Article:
Originally posted on CleanTechnica
Tesla Motors CEO Elon Musk has come out against hydrogen fuel cell vehicles on more than one occasion, even going so far as to call them “bullshit” and “fool cells” because of all the energy required to collect fuel-grade hydrogen, and the fact that most hydrogen is currently sourced from natural gas and fracking.
But Toyota won’t let those pesky facts get in the way of a good greenwashing campaign, co opting Musk’s comments to try and prove the Mirai FCV is green in one of the worst ways possible. The video above, entitled “Fueled by Bullsh*t”, attempts to showcase how the hydrogen gas used to power the Mirai can be found, well, everywhere. And it’s true, hydrogen is the most abundant element in the universe, found in just about every piece of organic matter we’ve ever discovered…and yes, that includes cow manure. The cow crap is collected, left to dissolve at a special fermentation pit, and then brought to a steam reformation center where the raw biogas has the hydrogen stripped away, which can then be used to fuel the Mirai. Sounds pretty green, right?
There’s just one problem with Toyota’s storyline; it is, itself, fabricated bullshit. First and foremost, the electricity for those energy-intensive steam reformation machines must come from somewhere, and about 95% of it comes from natural gas, which in the US and many other places comes from fracking. Last I checked, natural gas from fracking hardly qualifies as a renewable energy source, and hydrogen itself is merely an energy carrier…much of which is lost during the capture, transportation, and reformation stages. So while the Mirai itself may only emit water vapor, if we’re going to take into account all of the the well-to-wheel emissions of electric vehicles, it’s important to factor in hydrogen’s sources as well.
But wait, it gets even worse, as numerous studies have pointed out that cow flatulence is one of the major contributors to the global CO2 emissions epidemic. While I don’t expect the beef industry to just up and disappear, numerous studies have said that if we want to save the planet, we should simply eat less red meat. It has been estimated that more than 18% of the world’s methane emissions come from some 1.5 billion cows and other cattle spread out across the planet, which is more than any other industry, including transportation and fracking.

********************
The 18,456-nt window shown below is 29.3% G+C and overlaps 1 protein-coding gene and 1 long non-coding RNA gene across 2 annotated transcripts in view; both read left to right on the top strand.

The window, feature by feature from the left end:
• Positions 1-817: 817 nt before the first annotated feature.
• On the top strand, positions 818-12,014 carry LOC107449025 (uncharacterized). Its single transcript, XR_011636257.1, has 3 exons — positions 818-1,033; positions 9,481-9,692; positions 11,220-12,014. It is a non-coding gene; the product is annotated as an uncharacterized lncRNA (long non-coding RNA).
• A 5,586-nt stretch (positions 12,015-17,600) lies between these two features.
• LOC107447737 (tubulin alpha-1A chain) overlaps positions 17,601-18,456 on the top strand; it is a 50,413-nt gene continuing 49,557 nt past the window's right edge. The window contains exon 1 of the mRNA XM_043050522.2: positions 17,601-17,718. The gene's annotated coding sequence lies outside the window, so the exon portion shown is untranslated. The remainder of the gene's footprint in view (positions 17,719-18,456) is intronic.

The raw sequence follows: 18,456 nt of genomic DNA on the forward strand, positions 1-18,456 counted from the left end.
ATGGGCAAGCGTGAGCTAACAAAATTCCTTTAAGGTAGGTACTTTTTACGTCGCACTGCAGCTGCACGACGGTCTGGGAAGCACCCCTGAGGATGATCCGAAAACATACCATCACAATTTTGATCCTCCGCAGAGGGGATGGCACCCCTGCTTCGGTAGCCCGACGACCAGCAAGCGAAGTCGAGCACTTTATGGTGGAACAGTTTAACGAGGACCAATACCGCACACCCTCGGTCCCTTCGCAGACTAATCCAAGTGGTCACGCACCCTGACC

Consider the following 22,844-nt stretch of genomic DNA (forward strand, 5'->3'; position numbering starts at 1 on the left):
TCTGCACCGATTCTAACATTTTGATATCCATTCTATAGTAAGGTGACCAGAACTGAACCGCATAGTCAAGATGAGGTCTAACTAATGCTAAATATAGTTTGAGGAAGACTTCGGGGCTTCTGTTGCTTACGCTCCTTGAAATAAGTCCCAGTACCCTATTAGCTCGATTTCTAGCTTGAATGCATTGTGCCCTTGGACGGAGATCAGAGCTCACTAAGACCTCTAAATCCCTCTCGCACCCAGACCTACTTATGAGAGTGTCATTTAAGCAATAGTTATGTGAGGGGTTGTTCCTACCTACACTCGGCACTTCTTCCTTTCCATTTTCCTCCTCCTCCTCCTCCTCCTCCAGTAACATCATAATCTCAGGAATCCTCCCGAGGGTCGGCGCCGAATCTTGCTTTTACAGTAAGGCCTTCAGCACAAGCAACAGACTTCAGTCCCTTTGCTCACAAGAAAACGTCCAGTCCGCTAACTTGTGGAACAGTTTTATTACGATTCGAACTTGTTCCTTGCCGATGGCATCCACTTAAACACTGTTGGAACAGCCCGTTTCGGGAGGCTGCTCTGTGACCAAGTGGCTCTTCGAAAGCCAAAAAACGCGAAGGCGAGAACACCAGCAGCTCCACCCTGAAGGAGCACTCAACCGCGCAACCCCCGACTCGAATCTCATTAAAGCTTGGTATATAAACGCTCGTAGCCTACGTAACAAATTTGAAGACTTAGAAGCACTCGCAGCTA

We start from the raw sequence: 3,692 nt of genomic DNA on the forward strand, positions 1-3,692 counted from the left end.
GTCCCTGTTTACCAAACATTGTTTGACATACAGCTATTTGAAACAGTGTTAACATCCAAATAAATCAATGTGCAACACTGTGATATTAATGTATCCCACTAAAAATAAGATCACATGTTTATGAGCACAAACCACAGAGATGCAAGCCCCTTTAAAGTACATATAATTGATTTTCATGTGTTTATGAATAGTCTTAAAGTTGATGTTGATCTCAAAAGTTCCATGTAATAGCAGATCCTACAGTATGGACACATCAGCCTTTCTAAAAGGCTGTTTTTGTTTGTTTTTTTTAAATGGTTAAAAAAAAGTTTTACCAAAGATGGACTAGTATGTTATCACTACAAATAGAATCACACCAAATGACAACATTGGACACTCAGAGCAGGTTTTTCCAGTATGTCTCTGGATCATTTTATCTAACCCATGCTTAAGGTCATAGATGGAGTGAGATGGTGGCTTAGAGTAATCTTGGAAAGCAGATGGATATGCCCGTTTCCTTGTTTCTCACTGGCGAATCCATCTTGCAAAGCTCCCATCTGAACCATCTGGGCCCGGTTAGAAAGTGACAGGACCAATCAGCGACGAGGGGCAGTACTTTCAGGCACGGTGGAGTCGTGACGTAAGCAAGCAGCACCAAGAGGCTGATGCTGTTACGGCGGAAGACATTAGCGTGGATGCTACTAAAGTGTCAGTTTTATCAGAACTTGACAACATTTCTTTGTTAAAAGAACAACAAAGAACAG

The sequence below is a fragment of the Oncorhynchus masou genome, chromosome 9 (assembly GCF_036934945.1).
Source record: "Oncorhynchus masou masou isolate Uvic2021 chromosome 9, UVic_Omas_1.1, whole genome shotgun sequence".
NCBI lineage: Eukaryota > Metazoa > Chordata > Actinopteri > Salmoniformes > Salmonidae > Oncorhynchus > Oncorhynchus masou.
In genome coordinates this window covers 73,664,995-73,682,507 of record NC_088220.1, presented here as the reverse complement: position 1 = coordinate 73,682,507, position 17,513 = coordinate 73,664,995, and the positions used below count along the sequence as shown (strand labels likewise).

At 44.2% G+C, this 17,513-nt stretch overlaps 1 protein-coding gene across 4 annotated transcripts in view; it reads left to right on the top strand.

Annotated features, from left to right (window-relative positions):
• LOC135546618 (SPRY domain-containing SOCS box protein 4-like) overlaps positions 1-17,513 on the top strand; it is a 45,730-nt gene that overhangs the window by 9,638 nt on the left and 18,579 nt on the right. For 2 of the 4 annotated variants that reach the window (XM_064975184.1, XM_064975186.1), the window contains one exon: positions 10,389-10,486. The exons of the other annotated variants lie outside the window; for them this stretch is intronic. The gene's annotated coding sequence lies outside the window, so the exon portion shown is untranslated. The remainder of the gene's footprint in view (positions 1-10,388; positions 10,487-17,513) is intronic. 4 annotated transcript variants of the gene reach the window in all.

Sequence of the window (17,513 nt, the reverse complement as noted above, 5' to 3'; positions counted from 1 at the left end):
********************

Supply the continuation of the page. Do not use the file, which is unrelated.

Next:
While I can imagine that capturing cow-sourced methane and turning it into hydrogen en masse would have a positive overall impact on the environment, it downplays the fact that a multi-trillion dollar infrastructure system would be required to transport the high-pressure, highly reactive hydrogen gas from the reformation centers to fueling stations. Vancouver was shipping fuel-grade hydrogen from thousands of miles across Canada to the other in container trucks to power their hydrogen buses before the city finally gave up on its expensive experiment. Some studies estimate that by the time hydrogen reaches the fuel tank of a car like the Toyota Mirai, between 60% and 75% of its total energy potential has been lost. Meanwhile, a car like the Tesla Model S can turn up to 90% of its source electricity into forward motivation.
There’s just no comparison.
Toyota’s attempt to make a clever play on words only highlights the cognitive dissonance it has constantly demonstrated in its efforts to make hydrogen fuel cell vehicles seem greener than they are, while disparaging plug-in cars. The Japanese automaker would be better served by highlighting its efforts to bring solar electrolysis sourcing of hydrogen to the masses, a truly green way of sourcing hydrogen, rather than trying to ride the coattails of the ever-quotable Elon Musk.
Or just take that solar power and pump it directly into EVs, which takes out all the inefficiencies and infrastructure woes of hydrogen fuel cell vehicles.